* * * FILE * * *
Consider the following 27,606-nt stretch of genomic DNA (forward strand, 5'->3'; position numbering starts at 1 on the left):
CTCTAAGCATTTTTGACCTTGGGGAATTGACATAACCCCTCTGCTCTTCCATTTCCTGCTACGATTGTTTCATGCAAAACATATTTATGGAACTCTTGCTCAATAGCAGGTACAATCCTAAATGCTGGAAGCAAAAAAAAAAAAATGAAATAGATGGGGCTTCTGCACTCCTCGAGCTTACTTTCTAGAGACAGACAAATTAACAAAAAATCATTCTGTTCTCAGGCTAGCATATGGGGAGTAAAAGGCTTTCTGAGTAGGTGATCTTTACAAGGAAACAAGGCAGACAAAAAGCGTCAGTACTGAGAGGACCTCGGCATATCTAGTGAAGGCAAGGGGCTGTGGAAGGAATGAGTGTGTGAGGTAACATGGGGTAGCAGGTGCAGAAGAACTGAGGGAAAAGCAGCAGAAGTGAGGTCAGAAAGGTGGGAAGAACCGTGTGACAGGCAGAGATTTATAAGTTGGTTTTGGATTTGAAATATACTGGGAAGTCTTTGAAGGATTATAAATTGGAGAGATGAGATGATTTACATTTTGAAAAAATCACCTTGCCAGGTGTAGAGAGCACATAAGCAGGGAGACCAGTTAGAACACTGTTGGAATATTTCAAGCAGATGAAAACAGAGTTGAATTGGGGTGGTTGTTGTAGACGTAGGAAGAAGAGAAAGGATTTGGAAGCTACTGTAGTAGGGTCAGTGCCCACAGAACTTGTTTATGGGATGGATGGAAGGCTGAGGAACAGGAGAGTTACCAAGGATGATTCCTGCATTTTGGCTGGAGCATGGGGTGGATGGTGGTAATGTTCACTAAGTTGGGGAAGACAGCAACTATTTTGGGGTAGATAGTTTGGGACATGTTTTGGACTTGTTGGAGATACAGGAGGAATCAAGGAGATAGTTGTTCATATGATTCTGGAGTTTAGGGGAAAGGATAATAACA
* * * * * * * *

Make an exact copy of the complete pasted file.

Consider the following 27,606-nt stretch of genomic DNA (forward strand, 5'->3'; position numbering starts at 1 on the left):
CTCTAAGCATTTTTGACCTTGGGGAATTGACATAACCCCTCTGCTCTTCCATTTCCTGCTACGATTGTTTCATGCAAAACATATTTATGGAACTCTTGCTCAATAGCAGGTACAATCCTAAATGCTGGAAGCAAAAAAAAAAAAATGAAATAGATGGGGCTTCTGCACTCCTCGAGCTTACTTTCTAGAGACAGACAAATTAACAAAAAATCATTCTGTTCTCAGGCTAGCATATGGGGAGTAAAAGGCTTTCTGAGTAGGTGATCTTTACAAGGAAACAAGGCAGACAAAAAGCGTCAGTACTGAGAGGACCTCGGCATATCTAGTGAAGGCAAGGGGCTGTGGAAGGAATGAGTGTGTGAGGTAACATGGGGTAGCAGGTGCAGAAGAACTGAGGGAAAAGCAGCAGAAGTGAGGTCAGAAAGGTGGGAAGAACCGTGTGACAGGCAGAGATTTATAAGTTGGTTTTGGATTTGAAATATACTGGGAAGTCTTTGAAGGATTATAAATTGGAGAGATGAGATGATTTACATTTTGAAAAAATCACCTTGCCAGGTGTAGAGAGCACATAAGCAGGGAGACCAGTTAGAACACTGTTGGAATATTTCAAGCAGATGAAAACAGAGTTGAATTGGGGTGGTTGTTGTAGACGTAGGAAGAAGAGAAAGGATTTGGAAGCTACTGTAGTAGGGTCAGTGCCCACAGAACTTGTTTATGGGATGGATGGAAGGCTGAGGAACAGGAGAGTTACCAAGGATGATTCCTGCATTTTGGCTGGAGCATGGGGTGGATGGTGGTAATGTTCACTAAGTTGGGGAAGACAGCAACTATTTTGGGGTAGATAGTTTGGGACATGTTTTGGACTTGTTGGAGATACAGGAGGAATCAAGGAGATAGTTGTTCATATGATTCTGGAGTTTAGGGGAAAGGATAATAACA